I have quoted part of the final paragraph of this section already; here it is in full: ‘Because robbed of their most go-ahead young people, working class communities become ghost towns of hopelessness. And care homes for the elderly become ways to warehouse those who cannot be persuaded to make the trip to Dignitas.’

What is the word ‘And’ doing here? Does Fraser really believe that a direct consequence of young working class people leaving their communities is that ‘care homes for the elderly become ways to warehouse those who cannot be persuaded to make the trip to Dignitas’? On what is this entirely fanciful notion based? Does he offer a single shred of evidence to support it? Or is it perhaps just something he wants to be true?

The most striking part of the article comes at the end, and initially it seems a pleasant  surprise – unexpectedly, in an argument from a Brexiter, Muslims are held up as a positive example:  ‘We were eating in a Pakistani restaurant in Tooting. All around us extended Muslim families were sitting together, children and the elderly, aunts and uncles. It was a buzzy hub of a homogeneous society – the sort of society that the West sometimes criticises for being inward looking. “They must integrate!” comes the familiar line, which, in effect, means they should disperse, learn the values of progressive individualism.’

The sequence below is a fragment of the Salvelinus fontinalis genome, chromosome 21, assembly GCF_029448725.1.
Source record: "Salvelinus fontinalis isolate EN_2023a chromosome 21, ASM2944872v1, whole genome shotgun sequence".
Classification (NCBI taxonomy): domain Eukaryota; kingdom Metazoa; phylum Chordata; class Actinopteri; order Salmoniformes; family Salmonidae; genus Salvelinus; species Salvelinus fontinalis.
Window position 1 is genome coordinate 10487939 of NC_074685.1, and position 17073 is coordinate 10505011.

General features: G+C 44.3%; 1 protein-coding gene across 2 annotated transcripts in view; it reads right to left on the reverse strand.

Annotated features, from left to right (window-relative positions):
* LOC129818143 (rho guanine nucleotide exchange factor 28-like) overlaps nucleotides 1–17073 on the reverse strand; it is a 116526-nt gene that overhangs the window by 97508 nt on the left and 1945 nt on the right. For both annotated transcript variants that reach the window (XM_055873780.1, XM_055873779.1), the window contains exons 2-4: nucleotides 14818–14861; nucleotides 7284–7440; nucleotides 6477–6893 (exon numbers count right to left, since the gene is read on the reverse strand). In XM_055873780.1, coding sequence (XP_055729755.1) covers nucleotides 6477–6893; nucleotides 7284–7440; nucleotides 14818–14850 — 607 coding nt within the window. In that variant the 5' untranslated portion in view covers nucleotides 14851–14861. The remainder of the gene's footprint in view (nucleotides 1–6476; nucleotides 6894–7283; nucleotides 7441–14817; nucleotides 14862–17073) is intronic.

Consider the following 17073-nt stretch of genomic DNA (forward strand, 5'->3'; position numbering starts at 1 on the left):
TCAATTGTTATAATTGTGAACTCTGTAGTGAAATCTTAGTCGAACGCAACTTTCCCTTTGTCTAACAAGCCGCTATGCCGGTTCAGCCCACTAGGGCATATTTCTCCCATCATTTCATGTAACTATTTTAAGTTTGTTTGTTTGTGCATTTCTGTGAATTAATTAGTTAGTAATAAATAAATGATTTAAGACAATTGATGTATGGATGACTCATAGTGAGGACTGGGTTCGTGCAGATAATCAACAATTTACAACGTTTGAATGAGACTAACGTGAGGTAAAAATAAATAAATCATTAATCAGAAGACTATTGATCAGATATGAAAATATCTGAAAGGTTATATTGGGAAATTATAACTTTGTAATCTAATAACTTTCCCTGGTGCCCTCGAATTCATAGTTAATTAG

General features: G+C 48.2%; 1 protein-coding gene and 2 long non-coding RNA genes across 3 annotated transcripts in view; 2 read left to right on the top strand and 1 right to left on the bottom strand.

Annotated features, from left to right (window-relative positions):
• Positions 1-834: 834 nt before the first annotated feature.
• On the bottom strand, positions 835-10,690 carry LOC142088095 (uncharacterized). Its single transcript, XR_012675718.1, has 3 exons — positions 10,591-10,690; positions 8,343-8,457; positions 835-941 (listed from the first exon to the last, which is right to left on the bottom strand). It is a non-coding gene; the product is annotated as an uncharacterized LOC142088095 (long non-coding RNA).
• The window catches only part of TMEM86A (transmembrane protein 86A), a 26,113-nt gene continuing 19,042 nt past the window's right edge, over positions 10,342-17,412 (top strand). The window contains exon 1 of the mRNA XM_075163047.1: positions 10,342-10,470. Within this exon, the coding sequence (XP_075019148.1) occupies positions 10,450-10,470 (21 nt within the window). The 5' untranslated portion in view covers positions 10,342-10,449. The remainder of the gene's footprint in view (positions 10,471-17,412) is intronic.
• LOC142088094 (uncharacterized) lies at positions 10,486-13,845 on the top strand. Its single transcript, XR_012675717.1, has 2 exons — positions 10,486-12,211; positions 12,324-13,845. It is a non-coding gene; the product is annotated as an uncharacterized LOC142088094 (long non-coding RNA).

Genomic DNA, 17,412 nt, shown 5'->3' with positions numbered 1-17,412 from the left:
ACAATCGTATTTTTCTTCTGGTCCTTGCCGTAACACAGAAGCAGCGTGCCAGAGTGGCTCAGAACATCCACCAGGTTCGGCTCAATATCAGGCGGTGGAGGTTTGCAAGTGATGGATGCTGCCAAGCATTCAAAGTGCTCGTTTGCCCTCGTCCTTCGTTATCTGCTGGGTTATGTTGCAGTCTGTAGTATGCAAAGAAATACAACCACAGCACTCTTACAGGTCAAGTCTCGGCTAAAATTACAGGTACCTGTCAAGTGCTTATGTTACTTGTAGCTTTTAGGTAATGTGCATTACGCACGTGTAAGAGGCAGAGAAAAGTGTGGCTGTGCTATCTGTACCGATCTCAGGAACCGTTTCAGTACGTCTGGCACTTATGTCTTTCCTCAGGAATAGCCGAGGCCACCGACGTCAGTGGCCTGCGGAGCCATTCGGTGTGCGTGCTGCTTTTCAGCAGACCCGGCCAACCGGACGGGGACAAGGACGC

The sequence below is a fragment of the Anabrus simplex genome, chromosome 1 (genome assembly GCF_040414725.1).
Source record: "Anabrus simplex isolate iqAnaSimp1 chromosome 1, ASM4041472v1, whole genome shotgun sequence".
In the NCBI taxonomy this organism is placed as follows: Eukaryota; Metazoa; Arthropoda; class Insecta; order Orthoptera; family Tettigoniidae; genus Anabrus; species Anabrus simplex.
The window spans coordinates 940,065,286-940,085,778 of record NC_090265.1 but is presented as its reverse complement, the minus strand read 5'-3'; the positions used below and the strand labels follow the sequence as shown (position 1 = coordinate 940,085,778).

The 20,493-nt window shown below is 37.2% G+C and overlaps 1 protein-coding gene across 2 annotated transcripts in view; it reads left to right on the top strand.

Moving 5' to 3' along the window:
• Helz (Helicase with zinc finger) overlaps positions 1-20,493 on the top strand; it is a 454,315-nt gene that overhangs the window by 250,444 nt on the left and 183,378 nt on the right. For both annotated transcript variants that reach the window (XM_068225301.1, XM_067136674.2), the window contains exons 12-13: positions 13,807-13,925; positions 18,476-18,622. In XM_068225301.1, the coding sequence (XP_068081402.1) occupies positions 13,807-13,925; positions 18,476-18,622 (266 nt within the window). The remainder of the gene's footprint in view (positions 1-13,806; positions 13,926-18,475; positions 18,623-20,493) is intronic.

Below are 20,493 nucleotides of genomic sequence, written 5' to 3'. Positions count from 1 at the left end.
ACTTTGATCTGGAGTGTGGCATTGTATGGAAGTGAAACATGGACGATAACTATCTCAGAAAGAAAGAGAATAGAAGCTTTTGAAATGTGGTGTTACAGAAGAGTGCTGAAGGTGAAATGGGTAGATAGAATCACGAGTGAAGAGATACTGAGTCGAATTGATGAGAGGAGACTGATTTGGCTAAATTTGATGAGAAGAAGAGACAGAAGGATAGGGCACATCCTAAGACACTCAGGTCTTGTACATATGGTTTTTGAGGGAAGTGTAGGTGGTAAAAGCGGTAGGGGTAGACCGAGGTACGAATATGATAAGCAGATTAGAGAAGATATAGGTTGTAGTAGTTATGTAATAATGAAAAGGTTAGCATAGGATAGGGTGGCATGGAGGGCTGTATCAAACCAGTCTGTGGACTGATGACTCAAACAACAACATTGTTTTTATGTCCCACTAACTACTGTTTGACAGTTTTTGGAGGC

I find Fraser’s illustration problematic and, on a deeper level, disturbing. From its position in the article – it is the penultimate paragraph – this is evidently the vision to which he wants us to aspire, that ‘something we have lost’ which Brexit seeks to reclaim, ‘the ability to stay put and care for each other.’

Leaving aside the questionable accuracy of his implication – having family gatherings in restaurants is not, in my experience, a practice reserved to muslims – let us ask what the example is that he wants us to follow, that he hopes Brexit will bring. In describing the extended muslim family as ‘a buzzy hub of a homogeneous society – the sort of society that the West sometimes criticises for being inward looking’ Fraser seems to imply (unwarrantably, I would suggest) that there is a muslim monoculture and that ‘the West’, rather than condemning it, should imitate it.

I do not think that he means we should all, post-Brexit, convert to Islam: instead, he wants British society to be a monoculture, as he mistakenly supposes muslims to be and equally mistakenly imagines that Britain once was (I am a Scots catholic of Irish extraction who was born in a council house in Clydebank and went to Edinburgh university; I was raised in Perth, went to school in Dundee, raised a family in Edinburgh and Inverness – what community do I belong to?).

This monoculture should be built on ‘staying put and caring for each other.’ I have nothing against caring for each other, but the implications of that ‘staying put’ are rather sinister: we should all stay where we belong and look after our own. By implication, those who don’t belong here should go back to where they do and look after themselves, leaving us to do the same. The sentiments are chillingly similar to those expressed in these posters, which have recently been appearing in Italy –

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[The text is, from the top, ‘births at an all-time low’ ‘Italy needs daughters, not gay marriage and immigrants’ the hashtag is ‘income for mothers’]

Is that the vision of ‘the something we have lost’ that leaving the EU will reclaim?